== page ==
The diagnosis was a fracture of the C2 vertebrae, a high break on the second bone of the spinal cord, near the nape of the neck. That typically means near-total paralysis. But Mike’s vertebrae didn’t break. Instead, his spinal cord was squeezed by swelling around his spine, a condition known as central cord syndrome.
There’s no timetable for spinal cord injuries, and the Thors have been told “everyone heals differently,” a line they’re forced to cling to on the good days and the bad.
“We’re all beautiful snowflakes,” Mike said last fall after a rehab workout, with a tinge of sarcasm.
After a few weeks in Raleigh, Mike was transferred to Atlanta’s Shepherd Center, one of the country’s top hospitals for spinal cord injuries. The Thors moved to Atlanta indefinitely. Sarah pushed pause on her marketing career, only recently returning to freelance work. His father, Karl, a pharmaceutical executive, and Karen, a banking executive, also relocated.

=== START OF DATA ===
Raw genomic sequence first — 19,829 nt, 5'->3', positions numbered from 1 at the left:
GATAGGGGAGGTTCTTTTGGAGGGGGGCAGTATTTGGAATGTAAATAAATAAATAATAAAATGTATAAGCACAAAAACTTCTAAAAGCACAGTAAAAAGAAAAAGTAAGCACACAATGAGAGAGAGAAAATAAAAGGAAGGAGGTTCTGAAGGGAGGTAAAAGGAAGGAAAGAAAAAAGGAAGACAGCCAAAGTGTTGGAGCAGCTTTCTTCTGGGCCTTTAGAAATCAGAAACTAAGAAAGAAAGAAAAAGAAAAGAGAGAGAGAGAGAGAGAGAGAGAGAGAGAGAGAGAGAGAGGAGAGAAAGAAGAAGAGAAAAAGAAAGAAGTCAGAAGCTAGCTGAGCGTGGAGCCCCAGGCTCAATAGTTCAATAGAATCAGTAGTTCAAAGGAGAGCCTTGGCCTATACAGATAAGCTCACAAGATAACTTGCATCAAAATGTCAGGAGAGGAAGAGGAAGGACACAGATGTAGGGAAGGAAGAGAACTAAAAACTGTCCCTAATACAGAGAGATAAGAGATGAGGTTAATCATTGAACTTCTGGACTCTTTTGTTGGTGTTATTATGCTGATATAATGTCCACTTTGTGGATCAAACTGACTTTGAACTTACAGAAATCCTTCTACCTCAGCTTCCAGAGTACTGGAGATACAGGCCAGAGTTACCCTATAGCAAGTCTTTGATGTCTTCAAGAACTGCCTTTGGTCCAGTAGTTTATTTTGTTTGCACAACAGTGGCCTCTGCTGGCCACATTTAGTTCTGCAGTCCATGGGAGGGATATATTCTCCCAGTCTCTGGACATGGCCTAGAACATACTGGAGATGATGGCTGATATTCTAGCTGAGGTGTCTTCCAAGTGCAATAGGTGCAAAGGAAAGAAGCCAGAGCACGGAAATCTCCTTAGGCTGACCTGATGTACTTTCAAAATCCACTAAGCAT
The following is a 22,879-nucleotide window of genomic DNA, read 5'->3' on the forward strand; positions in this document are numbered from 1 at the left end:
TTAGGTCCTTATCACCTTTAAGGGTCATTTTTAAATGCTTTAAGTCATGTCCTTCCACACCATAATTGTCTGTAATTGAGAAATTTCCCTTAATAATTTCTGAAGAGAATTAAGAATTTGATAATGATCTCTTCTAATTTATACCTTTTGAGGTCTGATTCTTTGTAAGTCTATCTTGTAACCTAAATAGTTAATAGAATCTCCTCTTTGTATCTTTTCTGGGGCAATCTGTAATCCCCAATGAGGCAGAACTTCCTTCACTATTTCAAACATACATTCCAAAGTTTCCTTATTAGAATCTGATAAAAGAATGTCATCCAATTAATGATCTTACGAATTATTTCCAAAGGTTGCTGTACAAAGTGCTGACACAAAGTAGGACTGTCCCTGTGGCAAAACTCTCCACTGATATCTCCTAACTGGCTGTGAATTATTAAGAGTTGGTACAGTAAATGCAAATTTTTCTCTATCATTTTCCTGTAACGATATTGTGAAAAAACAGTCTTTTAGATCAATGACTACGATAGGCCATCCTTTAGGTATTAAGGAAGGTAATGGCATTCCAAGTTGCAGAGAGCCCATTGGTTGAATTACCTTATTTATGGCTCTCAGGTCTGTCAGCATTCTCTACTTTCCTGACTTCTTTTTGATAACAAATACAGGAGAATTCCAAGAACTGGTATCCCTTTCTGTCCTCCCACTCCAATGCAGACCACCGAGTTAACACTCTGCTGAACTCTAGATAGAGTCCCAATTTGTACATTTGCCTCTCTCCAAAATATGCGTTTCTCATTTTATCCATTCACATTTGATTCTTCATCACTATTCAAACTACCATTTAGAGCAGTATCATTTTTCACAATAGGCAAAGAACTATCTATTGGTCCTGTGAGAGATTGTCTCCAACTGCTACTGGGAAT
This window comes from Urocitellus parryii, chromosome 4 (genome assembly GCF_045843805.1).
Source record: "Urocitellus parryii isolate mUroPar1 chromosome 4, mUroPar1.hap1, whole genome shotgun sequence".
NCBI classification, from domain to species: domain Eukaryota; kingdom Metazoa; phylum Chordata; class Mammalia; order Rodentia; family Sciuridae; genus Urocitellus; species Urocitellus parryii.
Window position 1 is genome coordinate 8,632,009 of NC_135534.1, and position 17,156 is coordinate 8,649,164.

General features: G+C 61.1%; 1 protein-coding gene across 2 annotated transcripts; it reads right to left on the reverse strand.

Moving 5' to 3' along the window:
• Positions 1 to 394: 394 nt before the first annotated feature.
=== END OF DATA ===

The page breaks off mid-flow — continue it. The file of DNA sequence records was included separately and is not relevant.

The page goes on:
Slowly, Mike worked on rebuilding strength and ability in his arms and legs.
When he wiggled his toes on Day 39, Mike and Sarah initially dismissed it as spasms. But when the therapist who noticed the movement asked him to try it again on command, everyone was shocked.
By the third month, he was kicking a leg straight out and back down.
But the gains were still rough and unpredictable. He could lift his arm, but still couldn’t move his fingers. Worst of all he couldn’t scratch his face — an annoying kind of agony.
The reality of spinal cord injuries is the victims are often just starting out in life, said neurologist Dr. Muhammad Abd-El-Barr of Duke University Medical Center. Abd-El-Barr, an assistant professor of neurosurgery, focuses on spinal cord injuries and spine disorders; he is not treating Thor.
A life of promise is suddenly and violently altered, and the consequences echo for decades. And not just physically or emotionally. The lifetime expenses for a 25-year-old suffering a high spinal cord injury are more than $5 million, according to data from the National Spinal Cord Injury Statistical Center at the University of Alabama at Birmingham.
“Spinal cord injuries are unfortunately a tragic event,” Abd-El-Barr said. “It mostly affects people who are younger, who have a whole life to live, suddenly stops them in their tracks. It’s also devastating for loved ones, because often this person will need care for the rest of their lives.”